Atlantic oak woodlands on the west coast of Scotland. Credit Ruth Mitchell
Diseases affecting different UK tree species have been shown to have a multiplying effect on the loss of associated biodiversity, according to new research published in the Journal of Ecology by James Hutton Institute scientists and partners in the UK and Portugal. The research team reveals that the decline of ash and oak trees may affect more species than just the ones that only use oak and ash as their habitat.
In the UK, the common ash hosts 45 species that are only found on ash trees, and sessile and pedunculate oaks host 326 species that are only found on oak trees. However, if both tree species were to be lost, the number of species at risk is 512 due to an additional 141 species that only use oak and ash.
Lead author of the study Dr. Ruth Mitchell, an ecologist within the James Hutton Institute’s Ecological Sciences department, said that “When a plant pest or pathogen kills a plant, particularly when it results in the wide-spread loss of one plant species, it also impacts on those species such as insects, mosses, lichens, mammals, birds and fungi that use that plant species for feeding, for nesting or as a living space.”
“The impact of plant pests and pathogens on associated biodiversity is rarely considered when risk assessments for plant pests and pathogens new to the UK are made.”
“This work shows that such impacts may be considerable, particularly if multiple host plants are lost that support the same biodiversity, as is the case with the number of different diseases currently impacting the UK’s trees.”
Dead oak tree due to acute oak decline. Credit Ruth Mitchell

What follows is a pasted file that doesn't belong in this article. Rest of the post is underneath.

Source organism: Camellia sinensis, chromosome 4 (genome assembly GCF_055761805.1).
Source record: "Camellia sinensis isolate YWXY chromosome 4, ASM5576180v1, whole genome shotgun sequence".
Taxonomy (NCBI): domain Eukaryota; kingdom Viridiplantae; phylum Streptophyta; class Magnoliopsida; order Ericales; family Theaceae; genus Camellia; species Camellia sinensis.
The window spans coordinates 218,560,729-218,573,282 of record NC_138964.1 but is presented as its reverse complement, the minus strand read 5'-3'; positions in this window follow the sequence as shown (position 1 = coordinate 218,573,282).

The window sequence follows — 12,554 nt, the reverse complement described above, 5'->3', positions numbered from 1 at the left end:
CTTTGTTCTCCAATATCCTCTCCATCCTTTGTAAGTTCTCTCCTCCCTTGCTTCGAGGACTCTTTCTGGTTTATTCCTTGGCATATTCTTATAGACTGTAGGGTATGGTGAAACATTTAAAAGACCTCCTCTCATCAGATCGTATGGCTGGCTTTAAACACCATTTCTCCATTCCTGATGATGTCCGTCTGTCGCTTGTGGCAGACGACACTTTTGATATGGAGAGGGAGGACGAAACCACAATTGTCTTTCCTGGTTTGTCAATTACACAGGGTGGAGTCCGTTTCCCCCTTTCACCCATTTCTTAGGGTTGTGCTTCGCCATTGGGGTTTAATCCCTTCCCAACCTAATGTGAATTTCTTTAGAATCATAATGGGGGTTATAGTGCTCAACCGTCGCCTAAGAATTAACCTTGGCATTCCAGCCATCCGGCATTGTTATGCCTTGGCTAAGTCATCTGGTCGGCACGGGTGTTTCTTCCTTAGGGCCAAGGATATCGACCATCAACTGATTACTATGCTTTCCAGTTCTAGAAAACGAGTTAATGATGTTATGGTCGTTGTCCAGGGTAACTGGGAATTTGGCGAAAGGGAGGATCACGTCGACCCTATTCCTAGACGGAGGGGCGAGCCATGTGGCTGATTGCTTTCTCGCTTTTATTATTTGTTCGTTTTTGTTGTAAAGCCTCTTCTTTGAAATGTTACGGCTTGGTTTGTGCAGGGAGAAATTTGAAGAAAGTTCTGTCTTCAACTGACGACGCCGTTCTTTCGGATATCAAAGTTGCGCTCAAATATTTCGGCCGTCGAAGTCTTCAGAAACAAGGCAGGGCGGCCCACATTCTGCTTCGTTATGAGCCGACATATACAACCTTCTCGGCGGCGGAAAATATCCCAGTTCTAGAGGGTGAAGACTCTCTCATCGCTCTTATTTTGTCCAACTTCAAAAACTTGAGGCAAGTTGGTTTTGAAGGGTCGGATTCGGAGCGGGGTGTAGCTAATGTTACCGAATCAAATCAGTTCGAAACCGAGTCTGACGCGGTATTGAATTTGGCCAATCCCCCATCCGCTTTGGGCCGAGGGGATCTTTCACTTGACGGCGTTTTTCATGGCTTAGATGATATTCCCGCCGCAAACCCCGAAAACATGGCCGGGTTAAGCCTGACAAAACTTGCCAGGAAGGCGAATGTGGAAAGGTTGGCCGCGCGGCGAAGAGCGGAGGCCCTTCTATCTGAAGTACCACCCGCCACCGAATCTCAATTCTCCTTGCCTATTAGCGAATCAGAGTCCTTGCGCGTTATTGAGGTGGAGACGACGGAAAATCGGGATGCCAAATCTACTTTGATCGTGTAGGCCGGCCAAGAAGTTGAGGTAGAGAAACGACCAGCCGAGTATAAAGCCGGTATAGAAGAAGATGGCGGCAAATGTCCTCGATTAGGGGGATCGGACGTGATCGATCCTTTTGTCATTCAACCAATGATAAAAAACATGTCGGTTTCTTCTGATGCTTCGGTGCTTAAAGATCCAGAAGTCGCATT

Many species use ash, oak and other tree species and thus should be resilient to the loss of ash and oak as they can use other tree species.
However, when the researchers looked at 24 mixed ash and oak woodlands within the UK, they found that only 21% of the sites were able to continue to support species that use ash and oak if ash and oak were lost. This was because the other tree species that would support this biodiversity were not present at the site, although the site conditions were often suitable for them to grow.
The authors suggest that in risk assessments, higher impact scores should be given to pests and pathogens affecting hosts occurring with other host plant species already impacted by pests and pathogens.
The work provides further support for a major theme in recent guidance on sustainable forestry, which advocates that species diversity of multipurpose and conservation woodlands should be increased to enhance their resilience.
Dr. Mitchell added that “current pest and pathogen risk assessment approaches that ignore the cumulative, cascading effects shown in this study may allow an insidious, mostly overlooked, driver of biodiversity loss to continue.”
Defra Chief Plant Health Officer, Professor Nicola Spence, commented that “this work reiterates the importance of protecting our native trees. It confirms that the value of our interconnected ecosystems is often more than may immediately meet the eye, and the importance of intelligent woodland management plans to support resilience. Such combinatorial analysis is beneficial to our understanding and further development of available ‘toolkit’.”
Resilience of vertebrate animals in rapid decline due to manmade threats More information: Ruth J. Mitchell et al, Cumulative impact assessments of multiple host species loss from plant diseases show disproportionate reductions in associated biodiversity, Journal of Ecology (2021). DOI: 10.1111/1365-2745.13798 Provided by British Ecological Society
Citation: Loss of tree species has cumulative impact on biodiversity (2021, November 19) retrieved 24 November 2021 from https://phys.org/news/2021-11-loss-tree-species-cumulative-impact.html
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